We're only three months into 2014, but one of the trends dominating conversations within the tech industry is around the continued evolution of enterprise mobility and the shift away from the desktop. Mobility is not a new theme; businesses have been empowering their employees by giving them a choice of devices through an accompanying mobility solution (BYOD, CYOD, COPE) for some time.
But what is new is the emphasis being placed on the role of applications – and data – and how that is shaping enterprise mobility strategies. Employees want to access data and apps on the device of their choice so they can work as they see fit, with an experience that replicates consumer apps.
The enterprise mobility conversation has moved from the endpoint device to the applications.
So there is great potential for the channel provider to act as a valued consultant that can explain how businesses can adapt successfully to this new dynamic. Organisations are increasingly looking for partners that can meet the varying needs of their workforces.
The one-size-fits-all approach of virtualised desktop infrastructure (VDI) does not work, but the broad range of technologies that sits under desktop virtualisation can better support different types of workers within a business, from highly mobile to task worker.
Organisations are able to procure the apps they need to manage endpoint devices but where the channel can add real value is in helping to manage the application and data demands of a more mobile workforce.
Significant opportunities for the channel exist in vertical sectors where the demands made on applications are more difficult to solve than usual, due to the complexity and volume of data they process. The healthcare industry is a good example of a sector using a large number of applications vital to productivity, and has a workforce that needs to be more mobile than ever.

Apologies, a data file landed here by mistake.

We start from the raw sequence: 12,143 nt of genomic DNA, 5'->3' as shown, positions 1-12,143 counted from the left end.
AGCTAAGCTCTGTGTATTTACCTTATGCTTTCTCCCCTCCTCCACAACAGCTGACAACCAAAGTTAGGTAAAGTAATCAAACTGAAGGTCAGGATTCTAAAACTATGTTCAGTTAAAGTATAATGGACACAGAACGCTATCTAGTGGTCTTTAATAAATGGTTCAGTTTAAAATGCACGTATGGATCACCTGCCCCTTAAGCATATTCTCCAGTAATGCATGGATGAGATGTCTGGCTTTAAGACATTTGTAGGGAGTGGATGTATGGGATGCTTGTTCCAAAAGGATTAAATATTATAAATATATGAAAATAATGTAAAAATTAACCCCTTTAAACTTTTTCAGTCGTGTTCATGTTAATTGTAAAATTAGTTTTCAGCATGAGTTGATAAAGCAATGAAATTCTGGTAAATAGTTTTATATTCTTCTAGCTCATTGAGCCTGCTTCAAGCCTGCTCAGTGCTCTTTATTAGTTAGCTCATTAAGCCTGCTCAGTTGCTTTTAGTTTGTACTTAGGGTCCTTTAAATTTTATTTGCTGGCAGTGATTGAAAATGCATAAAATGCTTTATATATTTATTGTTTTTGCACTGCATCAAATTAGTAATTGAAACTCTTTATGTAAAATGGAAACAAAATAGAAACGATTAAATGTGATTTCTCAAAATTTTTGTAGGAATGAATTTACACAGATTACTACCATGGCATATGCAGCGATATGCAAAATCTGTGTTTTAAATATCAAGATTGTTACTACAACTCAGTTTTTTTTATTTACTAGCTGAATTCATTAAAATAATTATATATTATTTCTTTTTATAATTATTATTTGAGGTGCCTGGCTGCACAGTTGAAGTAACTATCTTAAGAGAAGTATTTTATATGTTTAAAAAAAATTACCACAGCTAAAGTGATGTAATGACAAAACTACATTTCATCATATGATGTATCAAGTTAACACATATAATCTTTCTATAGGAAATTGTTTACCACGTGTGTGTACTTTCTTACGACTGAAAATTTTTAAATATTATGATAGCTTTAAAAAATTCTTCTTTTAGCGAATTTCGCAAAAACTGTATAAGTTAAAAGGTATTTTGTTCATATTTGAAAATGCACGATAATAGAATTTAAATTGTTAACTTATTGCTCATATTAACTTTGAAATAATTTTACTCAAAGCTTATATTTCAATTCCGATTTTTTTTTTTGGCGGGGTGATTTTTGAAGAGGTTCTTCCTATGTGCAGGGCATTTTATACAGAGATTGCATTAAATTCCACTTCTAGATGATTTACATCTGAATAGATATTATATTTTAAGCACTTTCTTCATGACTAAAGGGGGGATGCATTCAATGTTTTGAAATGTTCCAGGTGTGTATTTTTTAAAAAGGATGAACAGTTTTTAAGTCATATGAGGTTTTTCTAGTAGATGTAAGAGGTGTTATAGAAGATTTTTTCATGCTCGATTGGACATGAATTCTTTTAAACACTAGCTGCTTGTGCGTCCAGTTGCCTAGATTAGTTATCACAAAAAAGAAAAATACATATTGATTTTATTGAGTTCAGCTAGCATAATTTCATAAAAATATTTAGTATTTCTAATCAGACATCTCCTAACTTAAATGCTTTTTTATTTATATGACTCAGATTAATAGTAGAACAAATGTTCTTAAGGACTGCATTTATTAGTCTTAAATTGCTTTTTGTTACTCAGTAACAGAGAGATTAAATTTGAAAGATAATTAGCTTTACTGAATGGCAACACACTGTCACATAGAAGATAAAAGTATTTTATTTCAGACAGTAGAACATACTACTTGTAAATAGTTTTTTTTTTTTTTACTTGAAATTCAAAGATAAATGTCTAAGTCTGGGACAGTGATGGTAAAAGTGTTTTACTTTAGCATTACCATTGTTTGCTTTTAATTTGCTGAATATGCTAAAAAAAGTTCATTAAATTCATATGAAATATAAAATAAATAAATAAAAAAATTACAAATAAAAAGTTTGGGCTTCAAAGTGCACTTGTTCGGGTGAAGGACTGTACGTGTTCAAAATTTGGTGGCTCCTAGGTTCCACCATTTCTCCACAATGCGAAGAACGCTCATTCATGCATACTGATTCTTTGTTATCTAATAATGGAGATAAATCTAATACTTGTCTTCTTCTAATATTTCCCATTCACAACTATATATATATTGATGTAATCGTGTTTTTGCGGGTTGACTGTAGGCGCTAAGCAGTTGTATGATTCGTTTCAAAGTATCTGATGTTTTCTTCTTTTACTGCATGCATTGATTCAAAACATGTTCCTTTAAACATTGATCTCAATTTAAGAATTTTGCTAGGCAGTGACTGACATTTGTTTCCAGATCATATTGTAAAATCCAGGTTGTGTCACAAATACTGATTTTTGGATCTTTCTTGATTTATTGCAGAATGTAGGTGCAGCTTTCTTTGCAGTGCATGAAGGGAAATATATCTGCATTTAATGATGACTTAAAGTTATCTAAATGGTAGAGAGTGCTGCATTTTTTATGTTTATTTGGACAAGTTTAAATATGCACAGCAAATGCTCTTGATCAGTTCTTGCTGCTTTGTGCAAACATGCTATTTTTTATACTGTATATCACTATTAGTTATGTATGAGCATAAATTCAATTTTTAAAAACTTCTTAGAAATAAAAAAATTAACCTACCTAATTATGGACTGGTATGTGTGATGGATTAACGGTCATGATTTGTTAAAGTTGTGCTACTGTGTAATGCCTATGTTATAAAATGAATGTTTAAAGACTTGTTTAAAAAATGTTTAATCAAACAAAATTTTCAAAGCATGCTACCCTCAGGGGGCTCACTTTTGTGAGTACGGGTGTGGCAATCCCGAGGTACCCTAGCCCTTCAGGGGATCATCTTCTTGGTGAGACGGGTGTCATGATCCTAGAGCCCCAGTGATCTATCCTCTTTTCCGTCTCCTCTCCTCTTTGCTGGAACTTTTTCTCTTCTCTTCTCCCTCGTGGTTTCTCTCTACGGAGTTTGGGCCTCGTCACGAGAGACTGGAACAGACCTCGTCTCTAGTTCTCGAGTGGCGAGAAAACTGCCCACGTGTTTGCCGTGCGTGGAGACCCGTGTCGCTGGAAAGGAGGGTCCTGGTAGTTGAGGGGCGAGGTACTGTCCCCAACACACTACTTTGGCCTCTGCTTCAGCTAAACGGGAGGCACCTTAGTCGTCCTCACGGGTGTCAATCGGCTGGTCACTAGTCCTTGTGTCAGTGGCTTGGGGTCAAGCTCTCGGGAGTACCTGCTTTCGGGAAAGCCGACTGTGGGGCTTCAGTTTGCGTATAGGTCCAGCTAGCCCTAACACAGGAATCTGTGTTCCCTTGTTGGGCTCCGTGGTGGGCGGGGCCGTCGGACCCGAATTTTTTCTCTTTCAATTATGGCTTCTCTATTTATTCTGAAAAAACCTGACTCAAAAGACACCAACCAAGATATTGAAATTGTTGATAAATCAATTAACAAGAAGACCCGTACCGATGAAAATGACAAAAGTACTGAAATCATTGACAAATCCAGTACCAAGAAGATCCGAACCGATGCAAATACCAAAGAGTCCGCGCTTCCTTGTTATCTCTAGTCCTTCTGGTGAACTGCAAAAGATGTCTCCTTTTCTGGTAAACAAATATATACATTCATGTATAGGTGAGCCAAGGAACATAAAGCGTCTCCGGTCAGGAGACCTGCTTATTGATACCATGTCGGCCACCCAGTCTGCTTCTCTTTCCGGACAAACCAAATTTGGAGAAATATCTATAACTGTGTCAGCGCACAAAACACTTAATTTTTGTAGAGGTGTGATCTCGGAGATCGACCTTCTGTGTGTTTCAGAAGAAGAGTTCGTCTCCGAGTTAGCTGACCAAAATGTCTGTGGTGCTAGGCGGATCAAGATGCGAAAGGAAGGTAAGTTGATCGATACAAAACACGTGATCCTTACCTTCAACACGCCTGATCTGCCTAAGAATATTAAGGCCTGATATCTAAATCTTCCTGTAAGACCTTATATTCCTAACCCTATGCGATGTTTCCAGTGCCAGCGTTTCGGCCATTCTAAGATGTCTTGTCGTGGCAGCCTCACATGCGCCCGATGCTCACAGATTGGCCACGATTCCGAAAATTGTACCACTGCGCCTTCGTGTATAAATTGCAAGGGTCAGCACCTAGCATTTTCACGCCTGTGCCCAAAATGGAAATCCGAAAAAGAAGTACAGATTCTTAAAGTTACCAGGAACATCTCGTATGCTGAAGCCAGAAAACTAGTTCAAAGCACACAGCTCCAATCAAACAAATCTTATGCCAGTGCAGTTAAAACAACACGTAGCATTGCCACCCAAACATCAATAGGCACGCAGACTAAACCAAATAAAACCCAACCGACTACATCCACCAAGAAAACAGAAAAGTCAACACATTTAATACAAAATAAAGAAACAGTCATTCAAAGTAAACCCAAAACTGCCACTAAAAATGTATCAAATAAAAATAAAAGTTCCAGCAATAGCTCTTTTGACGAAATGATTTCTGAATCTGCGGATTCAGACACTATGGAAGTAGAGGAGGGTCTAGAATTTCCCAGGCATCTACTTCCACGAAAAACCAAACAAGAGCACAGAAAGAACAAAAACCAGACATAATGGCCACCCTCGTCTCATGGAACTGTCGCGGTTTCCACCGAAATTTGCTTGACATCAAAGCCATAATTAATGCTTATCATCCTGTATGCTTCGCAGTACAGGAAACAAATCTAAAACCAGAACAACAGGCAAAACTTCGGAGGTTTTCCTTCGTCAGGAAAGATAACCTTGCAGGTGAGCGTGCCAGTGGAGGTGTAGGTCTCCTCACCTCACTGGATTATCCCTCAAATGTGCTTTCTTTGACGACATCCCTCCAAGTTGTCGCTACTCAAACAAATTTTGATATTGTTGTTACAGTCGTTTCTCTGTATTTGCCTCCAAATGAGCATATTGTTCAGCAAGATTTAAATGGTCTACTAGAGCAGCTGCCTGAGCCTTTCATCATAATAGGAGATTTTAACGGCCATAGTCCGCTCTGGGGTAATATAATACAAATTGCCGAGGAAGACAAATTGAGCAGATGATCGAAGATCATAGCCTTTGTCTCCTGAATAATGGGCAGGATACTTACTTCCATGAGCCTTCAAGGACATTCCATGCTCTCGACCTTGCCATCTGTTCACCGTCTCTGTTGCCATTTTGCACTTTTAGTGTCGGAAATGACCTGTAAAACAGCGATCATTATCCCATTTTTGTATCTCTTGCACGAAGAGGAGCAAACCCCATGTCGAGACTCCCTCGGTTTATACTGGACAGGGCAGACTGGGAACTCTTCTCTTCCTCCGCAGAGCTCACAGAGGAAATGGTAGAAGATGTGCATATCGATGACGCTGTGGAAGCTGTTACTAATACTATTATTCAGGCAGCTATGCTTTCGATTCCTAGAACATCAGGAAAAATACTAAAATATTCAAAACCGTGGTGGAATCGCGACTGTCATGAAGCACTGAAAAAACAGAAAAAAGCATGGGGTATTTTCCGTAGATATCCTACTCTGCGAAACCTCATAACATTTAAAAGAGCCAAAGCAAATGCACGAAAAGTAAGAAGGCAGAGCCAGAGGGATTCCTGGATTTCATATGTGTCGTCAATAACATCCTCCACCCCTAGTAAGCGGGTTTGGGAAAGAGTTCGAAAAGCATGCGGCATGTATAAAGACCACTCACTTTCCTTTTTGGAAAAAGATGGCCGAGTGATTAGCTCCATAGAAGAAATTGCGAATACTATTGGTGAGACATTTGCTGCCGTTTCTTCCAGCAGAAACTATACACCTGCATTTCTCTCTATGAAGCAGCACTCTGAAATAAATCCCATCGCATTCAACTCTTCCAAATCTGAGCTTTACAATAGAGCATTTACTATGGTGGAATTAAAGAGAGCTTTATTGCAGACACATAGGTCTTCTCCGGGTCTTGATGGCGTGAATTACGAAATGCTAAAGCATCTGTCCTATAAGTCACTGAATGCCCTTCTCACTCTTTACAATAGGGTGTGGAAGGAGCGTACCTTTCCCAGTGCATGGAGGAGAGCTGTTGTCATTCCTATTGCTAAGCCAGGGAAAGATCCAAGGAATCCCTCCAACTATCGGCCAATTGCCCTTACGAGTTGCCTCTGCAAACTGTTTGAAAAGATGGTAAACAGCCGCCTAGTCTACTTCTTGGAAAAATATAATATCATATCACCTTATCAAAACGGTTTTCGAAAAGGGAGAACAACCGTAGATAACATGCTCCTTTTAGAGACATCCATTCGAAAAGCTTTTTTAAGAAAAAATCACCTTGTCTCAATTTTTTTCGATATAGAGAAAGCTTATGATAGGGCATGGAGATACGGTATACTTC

There are significant challenges in healthcare that must be overcome, particularly around compliance with the regulations related to data.
IT can provide health professionals with the mobility they desire by centrally managing, patching and updating applications in the datacentre. Clinicians are then given real-time access to apps regardless of the device they use, with the data remaining secure in the datacentre.
Being held centrally, this application data is better protected, using tools such as encryption, secure remote access, event logging and multi-factor authentication, ensuring the organisation meets its regulatory obligations.
But to reach this stage and to virtualise specific vertical applications, a trusted partner is required that can be consulted on ways to take mobility within that organisation to the next level, putting them on a sounder footing for the long term.
Then there is the design industry. Whether it's for clothing or industrial products, designers have particular demands when it comes to applications much the same way as healthcare professionals. Many of the applications used have been developed specifically for Windows and also tend to be very processor-intensive, like the majority of modern vertical applications.
Yet the design community often prefers to use Apple devices. So by virtualising those applications, it becomes irrelevant which device is used, while still protecting the data, the intellectual property of the company.
Applications are becoming a focus for the enterprise and a real challenge for the IT department. Mobility means that IT is having to face the task of being able to host and deliver thousands of Windows apps across any device regardless of where they are needed, without leaving a trace of the user behind.
To manage the delicate balance between user demands, cost considerations and manageability, an organisation has to be flexible enough to deliver virtual apps and desktops in an appropriate way for each case.
The channel is best placed to provide this guidance to organisations.
The demand for applications and data on any device isn't going to go away, but will continue to evolve. The rate of device change means businesses now require a longer term strategy that puts applications at the heart of their strategy, allowing employees to adapt to the latest mobile device trend without putting extra strain on the IT department. Organisations must be prepared to mobilise today's applications on tomorrow's devices.
Kevin Bland is channel and alliances director for northern Europe at Citrix
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